Marketing: The brand is the business

"More than half of the total stock market value of corporations lies in intangible assets such as brands (...) The brand is the business," said Shelly Lazarus, chairman and CEO of Ogilvy & Mather Worldwide at the World Effie Festival 2008. She consluded, "if you can tap into something in which society is wildly interested in at the moment, you have a huge opportunity.”

“Today more than half of the total stock market value of corporations lies in intangible assets such as brands … The brand is the business.” Shelly Lazarus, chairman and CEO of Ogilvy & Mather Worldwide sumed up why brand building is important for companies at the World Effie Festival 2008 in Singapore.

Lazarus stated that Ogilvy & Mather has found that “if you can go from a big idea to a big ideal; if you can tap into a cultural truth; if you can tap into something in which society is wildly interested in at the moment, you have a huge opportunity.”

The chairman and CEO of Ogilvy & Mather Worldwide questioned the value generation of new media:


Shelly Lazarus, chairman and CEO of Ogilvy & Mather Worldwide - The brand is the business.

“A million people downloaded this from YouTube. What does that mean? What does that buy us? What is the role that plays in the total brand proposition? I’m sure it plays some role, but it’s not obvious to me yet that because you download a clever film means your relationship with the brand has changed.”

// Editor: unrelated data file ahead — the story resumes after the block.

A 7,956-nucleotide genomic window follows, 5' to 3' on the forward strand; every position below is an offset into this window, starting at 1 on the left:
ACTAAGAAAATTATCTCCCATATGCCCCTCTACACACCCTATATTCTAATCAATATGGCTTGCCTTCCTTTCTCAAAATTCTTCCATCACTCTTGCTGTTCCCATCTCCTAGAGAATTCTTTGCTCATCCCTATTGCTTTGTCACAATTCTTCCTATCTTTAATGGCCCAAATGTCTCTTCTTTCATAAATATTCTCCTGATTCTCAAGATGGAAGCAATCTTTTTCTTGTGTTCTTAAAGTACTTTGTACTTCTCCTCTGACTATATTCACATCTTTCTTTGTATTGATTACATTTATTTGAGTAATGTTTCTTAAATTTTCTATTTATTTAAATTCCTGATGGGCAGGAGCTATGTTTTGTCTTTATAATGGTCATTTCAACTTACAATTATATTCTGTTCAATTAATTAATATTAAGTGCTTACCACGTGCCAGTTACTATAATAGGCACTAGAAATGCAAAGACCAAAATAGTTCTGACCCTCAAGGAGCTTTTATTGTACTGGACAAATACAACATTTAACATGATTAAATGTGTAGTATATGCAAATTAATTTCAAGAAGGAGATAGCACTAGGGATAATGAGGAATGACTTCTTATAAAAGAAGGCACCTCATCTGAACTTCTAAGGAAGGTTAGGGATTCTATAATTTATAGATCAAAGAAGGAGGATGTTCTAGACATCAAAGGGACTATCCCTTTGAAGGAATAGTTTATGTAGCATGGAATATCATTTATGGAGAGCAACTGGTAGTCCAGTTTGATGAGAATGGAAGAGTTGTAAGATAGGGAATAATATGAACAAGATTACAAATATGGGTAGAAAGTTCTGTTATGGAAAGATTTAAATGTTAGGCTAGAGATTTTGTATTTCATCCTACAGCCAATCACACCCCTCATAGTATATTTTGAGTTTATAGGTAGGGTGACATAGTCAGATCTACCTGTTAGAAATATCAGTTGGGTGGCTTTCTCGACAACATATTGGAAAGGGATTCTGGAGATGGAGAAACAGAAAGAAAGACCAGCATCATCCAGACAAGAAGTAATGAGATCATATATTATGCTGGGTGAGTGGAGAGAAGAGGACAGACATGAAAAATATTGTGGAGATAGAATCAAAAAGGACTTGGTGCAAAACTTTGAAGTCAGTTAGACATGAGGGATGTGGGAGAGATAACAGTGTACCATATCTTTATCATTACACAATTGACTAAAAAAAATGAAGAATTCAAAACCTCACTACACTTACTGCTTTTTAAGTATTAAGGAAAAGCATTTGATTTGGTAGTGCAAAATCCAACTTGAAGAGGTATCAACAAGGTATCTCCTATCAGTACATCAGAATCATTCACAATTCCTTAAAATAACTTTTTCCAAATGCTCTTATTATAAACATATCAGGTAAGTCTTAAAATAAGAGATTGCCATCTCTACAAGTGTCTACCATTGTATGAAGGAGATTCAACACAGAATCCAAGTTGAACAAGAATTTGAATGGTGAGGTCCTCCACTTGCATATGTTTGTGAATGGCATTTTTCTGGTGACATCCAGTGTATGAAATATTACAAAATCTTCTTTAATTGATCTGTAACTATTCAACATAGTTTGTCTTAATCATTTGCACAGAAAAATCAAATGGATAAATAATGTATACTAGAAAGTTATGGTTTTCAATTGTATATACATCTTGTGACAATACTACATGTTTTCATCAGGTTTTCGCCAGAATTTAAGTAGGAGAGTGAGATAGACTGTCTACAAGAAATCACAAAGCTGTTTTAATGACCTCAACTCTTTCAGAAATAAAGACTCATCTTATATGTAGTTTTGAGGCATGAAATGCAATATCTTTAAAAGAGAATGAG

Lazarus has been listed among an elite group of women in Fortune Magazine's annual ranking of '50 Most Powerful Women in Business.

The consumer's choise
At the festival, Simon Clift, chief marketing officer of Unilever, claimed that the current marketing environment is more exciting now than ever. “If you’re not noticed, you’re dead: In the old days we used to choose which brands became famous. Now consumers choose because they can tune in and tune out on their own terms, and so you have to take risks in order to be noticed.”

The new media provide many new and exciting avenues through which to engage with the consumer, nevertheless this sphere is still limited as compared with traditional media. Simon Clift: “There are some instances when we’ve overestimated the importance of non-traditional media, and we’ve actually had to step back and go back to the battle on TV."

Humour - handle with care
Sir John Hegarty,chairman and worldwide creative director for BBH, in his speech argued that humour and wit play an important role in advertising as it draws people in, making them relax and listen. “Humour and irreverence are interesting and powerful bedfellows. They feed off each other, creating opportunities to enhance each others thought. When put together, they become somewhat profound.”

Not all agreed in this point of view: Prasoon Joshi, chairman, Asia-Pacific, McCann World Group, told INSEAD Knowledge that while humour has been proven to attract people, there is an overemphasis on it in advertising. “Humour is a very good social lubricant. In many categories, humour can only play the role of breaking the ice. Further down, you’ve got to have an intense relationship to be able to get into [the customer’s] life."

Joshi pointed out what little relevance the new media debate has to developing country markets: “(...)when the world is talking digital, you’re talking about a country where many people are discovering television for the first time; who are watching or buying TV’s for the first time … in fact they’re finding it fascinating enough to watch for many more years.”

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read more:
www.worldeffiefestival.com
www.insead.edu